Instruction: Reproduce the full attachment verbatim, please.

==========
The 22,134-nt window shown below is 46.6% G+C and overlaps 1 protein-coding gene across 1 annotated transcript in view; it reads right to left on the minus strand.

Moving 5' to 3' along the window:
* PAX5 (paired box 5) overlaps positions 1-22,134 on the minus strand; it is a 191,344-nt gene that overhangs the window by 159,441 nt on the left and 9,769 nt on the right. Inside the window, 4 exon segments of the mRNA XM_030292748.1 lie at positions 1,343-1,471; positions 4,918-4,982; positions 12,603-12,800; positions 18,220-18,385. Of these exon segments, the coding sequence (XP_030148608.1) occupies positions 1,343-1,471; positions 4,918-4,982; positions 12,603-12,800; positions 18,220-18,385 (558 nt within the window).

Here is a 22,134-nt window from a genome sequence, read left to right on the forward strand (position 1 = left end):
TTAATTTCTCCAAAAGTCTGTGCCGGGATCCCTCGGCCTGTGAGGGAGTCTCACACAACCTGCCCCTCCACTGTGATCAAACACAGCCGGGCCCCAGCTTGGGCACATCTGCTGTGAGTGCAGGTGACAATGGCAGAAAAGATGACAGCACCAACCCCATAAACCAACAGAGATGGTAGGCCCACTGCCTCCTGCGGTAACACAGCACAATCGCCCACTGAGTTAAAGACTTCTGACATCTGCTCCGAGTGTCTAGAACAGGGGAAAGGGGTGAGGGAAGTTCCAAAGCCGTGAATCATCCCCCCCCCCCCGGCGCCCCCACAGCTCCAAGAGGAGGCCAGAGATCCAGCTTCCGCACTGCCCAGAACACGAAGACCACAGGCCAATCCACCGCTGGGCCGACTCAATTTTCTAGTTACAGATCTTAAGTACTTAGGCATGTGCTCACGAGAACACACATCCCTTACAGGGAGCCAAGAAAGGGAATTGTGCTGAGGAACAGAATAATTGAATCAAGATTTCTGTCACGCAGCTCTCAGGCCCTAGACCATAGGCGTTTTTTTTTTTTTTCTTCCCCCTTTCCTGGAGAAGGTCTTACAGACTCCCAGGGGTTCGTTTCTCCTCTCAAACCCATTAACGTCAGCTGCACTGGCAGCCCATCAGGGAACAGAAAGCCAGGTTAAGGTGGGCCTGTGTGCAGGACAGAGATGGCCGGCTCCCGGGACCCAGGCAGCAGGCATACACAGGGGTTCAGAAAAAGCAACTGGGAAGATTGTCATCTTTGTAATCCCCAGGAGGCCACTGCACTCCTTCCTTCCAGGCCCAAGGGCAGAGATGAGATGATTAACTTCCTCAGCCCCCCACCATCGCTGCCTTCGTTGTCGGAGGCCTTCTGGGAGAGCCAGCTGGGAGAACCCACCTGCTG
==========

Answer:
The 22,134-nt window shown below is 46.6% G+C and overlaps 1 protein-coding gene across 1 annotated transcript in view; it reads right to left on the minus strand.

Moving 5' to 3' along the window:
* PAX5 (paired box 5) overlaps positions 1-22,134 on the minus strand; it is a 191,344-nt gene that overhangs the window by 159,441 nt on the left and 9,769 nt on the right. Inside the window, 4 exon segments of the mRNA XM_030292748.1 lie at positions 1,343-1,471; positions 4,918-4,982; positions 12,603-12,800; positions 18,220-18,385. Of these exon segments, the coding sequence (XP_030148608.1) occupies positions 1,343-1,471; positions 4,918-4,982; positions 12,603-12,800; positions 18,220-18,385 (558 nt within the window).

Here is a 22,134-nt window from a genome sequence, read left to right on the forward strand (position 1 = left end):
TTAATTTCTCCAAAAGTCTGTGCCGGGATCCCTCGGCCTGTGAGGGAGTCTCACACAACCTGCCCCTCCACTGTGATCAAACACAGCCGGGCCCCAGCTTGGGCACATCTGCTGTGAGTGCAGGTGACAATGGCAGAAAAGATGACAGCACCAACCCCATAAACCAACAGAGATGGTAGGCCCACTGCCTCCTGCGGTAACACAGCACAATCGCCCACTGAGTTAAAGACTTCTGACATCTGCTCCGAGTGTCTAGAACAGGGGAAAGGGGTGAGGGAAGTTCCAAAGCCGTGAATCATCCCCCCCCCCCCGGCGCCCCCACAGCTCCAAGAGGAGGCCAGAGATCCAGCTTCCGCACTGCCCAGAACACGAAGACCACAGGCCAATCCACCGCTGGGCCGACTCAATTTTCTAGTTACAGATCTTAAGTACTTAGGCATGTGCTCACGAGAACACACATCCCTTACAGGGAGCCAAGAAAGGGAATTGTGCTGAGGAACAGAATAATTGAATCAAGATTTCTGTCACGCAGCTCTCAGGCCCTAGACCATAGGCGTTTTTTTTTTTTTTCTTCCCCCTTTCCTGGAGAAGGTCTTACAGACTCCCAGGGGTTCGTTTCTCCTCTCAAACCCATTAACGTCAGCTGCACTGGCAGCCCATCAGGGAACAGAAAGCCAGGTTAAGGTGGGCCTGTGTGCAGGACAGAGATGGCCGGCTCCCGGGACCCAGGCAGCAGGCATACACAGGGGTTCAGAAAAAGCAACTGGGAAGATTGTCATCTTTGTAATCCCCAGGAGGCCACTGCACTCCTTCCTTCCAGGCCCAAGGGCAGAGATGAGATGATTAACTTCCTCAGCCCCCCACCATCGCTGCCTTCGTTGTCGGAGGCCTTCTGGGAGAGCCAGCTGGGAGAACCCACCTGCTG